A Conversation About Racism

Children's Author Camryn Wells

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Hello Writers!

Today I’m having a conversation about racism with children’s author Camryn Wells.

Since the death of George Floyd I’ve been among the many people trying to learn more about race and racism, and vowing to do better. 

It’s been eye opening for me. Also embarrassing. 

How is there so much that I didn’t know? 

For weeks I stayed mostly silent, to listen and to learn what I could.

But I had questions. 

I was nervous to ask my questions though. Having recently realized the extent of my ignorance, I was equal parts ashamed, embarrassed and scared to ask them out loud. 

Luckily I have patient and wonderful friends, who are also authors!

One of them was generous enough to chat with me on the podcast, so that you can learn along with me. 

Camryn Wells – author of The Color, Feel, Play series’ – and I had a truly helpful conversation and she was full of sage wisdom I am happy to share.

Author Camryn Wells-conversation about racism
Understanding emotions isn’t just tricky for kids!

Some points that stood out in our conversation:

The intention behind the words mean more than the words themselves I worry about using the ‘wrong’ words. Should I say ‘black author’? Why can’t I just say ‘author’? Besides learning how deep my white privilege is, I also learned that being black is a fact, and there’s nothing wrong with saying it, provided the intention behind it is good.

Black parents don’t get to shield their children from the conversation They have to have the difficult conversation with their kids at an early age, for their safety. White parents shouldn’t shield their kids from the conversation just because it’s uncomfortable. Find a way that works and talk about it! Talking about racism isn’t a box to be checked, it’s a conversation that needs to be had again and again.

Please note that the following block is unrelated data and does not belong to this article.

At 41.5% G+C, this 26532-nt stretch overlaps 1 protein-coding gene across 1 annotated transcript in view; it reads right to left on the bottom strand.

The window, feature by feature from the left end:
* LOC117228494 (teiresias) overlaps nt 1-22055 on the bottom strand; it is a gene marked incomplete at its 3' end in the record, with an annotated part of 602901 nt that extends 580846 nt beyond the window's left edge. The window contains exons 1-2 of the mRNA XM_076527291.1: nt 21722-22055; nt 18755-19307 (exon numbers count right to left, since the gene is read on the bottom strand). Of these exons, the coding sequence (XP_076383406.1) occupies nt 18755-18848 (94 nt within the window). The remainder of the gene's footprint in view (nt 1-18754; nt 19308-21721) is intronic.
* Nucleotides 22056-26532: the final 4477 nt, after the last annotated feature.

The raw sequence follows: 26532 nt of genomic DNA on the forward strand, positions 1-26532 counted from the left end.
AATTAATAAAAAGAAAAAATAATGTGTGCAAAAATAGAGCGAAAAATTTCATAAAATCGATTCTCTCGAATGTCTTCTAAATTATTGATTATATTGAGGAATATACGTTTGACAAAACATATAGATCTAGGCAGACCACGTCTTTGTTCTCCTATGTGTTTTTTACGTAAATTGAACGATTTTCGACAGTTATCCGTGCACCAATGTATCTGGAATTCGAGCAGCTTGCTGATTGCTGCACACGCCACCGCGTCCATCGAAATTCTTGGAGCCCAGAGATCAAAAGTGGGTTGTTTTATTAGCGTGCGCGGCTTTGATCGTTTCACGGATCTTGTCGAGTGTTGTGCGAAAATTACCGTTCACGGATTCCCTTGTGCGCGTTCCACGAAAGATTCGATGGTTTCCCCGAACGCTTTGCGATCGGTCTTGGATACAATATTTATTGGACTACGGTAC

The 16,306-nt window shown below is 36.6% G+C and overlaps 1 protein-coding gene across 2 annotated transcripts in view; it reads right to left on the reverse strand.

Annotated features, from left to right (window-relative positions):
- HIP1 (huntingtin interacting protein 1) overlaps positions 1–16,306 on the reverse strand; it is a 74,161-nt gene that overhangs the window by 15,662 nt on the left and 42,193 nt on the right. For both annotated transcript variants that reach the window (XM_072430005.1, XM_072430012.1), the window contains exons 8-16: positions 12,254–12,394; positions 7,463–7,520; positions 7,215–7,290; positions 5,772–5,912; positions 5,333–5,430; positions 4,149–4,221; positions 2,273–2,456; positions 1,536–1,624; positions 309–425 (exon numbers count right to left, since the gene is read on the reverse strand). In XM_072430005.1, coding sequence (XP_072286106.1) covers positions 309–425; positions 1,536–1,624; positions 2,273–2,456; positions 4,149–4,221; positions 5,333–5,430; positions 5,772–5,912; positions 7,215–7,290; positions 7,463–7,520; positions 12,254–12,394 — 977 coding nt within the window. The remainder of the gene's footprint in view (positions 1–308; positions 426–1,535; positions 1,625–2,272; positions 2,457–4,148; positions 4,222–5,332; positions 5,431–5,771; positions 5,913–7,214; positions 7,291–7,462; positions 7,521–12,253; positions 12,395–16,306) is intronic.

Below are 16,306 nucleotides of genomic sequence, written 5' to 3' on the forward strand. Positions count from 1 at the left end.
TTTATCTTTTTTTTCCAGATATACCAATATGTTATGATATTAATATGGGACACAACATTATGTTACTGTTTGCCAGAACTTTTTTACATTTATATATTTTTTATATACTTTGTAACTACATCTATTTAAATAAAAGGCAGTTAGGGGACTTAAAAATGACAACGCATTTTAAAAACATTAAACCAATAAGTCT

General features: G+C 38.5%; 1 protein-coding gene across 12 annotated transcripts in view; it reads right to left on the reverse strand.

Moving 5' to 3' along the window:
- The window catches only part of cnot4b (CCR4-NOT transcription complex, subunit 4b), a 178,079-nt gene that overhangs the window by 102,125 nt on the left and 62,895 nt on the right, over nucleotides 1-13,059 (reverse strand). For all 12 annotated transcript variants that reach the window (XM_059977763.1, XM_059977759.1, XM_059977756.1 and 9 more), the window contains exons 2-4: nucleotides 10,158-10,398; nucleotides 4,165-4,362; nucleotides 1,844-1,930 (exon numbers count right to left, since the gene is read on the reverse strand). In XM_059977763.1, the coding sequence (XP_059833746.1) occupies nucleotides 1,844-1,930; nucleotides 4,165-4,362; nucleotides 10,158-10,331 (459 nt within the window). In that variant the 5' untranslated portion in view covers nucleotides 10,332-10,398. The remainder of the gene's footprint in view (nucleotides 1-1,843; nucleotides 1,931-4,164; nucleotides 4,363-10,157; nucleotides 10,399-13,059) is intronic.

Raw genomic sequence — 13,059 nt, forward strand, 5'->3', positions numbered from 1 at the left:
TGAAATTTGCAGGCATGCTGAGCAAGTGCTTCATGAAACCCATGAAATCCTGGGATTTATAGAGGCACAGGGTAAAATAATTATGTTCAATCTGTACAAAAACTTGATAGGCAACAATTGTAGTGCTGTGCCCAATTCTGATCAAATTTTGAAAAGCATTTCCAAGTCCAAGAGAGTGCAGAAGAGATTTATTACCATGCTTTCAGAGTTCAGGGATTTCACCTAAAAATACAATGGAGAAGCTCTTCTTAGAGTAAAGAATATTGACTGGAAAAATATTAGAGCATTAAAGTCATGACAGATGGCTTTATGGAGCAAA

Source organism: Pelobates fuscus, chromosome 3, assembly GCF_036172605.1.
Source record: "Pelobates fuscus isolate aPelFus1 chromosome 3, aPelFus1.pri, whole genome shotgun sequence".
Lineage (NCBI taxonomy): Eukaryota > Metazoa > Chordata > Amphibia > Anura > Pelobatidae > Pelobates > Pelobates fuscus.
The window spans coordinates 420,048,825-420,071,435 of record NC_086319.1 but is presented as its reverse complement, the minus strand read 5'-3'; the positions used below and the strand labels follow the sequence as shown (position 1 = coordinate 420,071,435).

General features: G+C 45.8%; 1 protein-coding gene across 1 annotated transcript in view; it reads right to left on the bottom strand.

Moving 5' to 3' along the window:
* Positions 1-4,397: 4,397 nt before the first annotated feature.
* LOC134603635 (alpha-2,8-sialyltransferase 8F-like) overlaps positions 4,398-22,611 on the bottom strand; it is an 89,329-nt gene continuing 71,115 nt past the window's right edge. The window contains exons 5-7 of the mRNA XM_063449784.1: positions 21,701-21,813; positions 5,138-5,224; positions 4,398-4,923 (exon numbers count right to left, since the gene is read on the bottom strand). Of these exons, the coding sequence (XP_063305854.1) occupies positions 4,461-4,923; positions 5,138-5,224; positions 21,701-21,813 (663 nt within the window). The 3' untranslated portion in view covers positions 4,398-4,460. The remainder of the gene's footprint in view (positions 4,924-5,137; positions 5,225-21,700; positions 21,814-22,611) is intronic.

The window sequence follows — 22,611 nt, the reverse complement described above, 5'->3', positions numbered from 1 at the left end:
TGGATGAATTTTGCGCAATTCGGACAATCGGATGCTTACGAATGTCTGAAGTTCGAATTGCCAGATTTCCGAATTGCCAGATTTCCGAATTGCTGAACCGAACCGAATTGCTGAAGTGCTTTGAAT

Don’t touch anyone else’s hair!  It’s inappropriate, not to mention weird. Don’t do it.  (My words, not hers. But why would people do this?!)

We will mess it up Some of us (me) are having these conversations for near to the first time. Accept that we will misstep, accept that we will make mistakes. Know also that we will learn from these mistakes, we will grow and do better the next time. 

I will be taking Camryn’s words to heart, and be okay with making mistakes as I grow through life. (her words, not mine) 

I hope you will too! Enjoy our conversation about racism. Please post any questions or comments below!

Want to get to know Camryn better?

What Color Is Your Day? book cover - conversation about racism
Understanding emotions is tricky!

Camryn Wells_June 18, 2020

Laurie: [00:00:00] Hi  Cameron. 

Camryn: [00:00:03] Hi Laurie. 

Laurie: [00:00:04] Thank you so much for coming on here with me today. 

Camryn: [00:00:08] Of course. Thanks for having me. 

Laurie: [00:00:11] Oh gosh. No, thank you really, really. Thank you. 

So today we’re going to talk a little bit about race racism, how it relates to children’s authors, children, literature rules. When I first, you know, everything hit the fan, I guess, for us white folks, anyway, it was like, what do I do?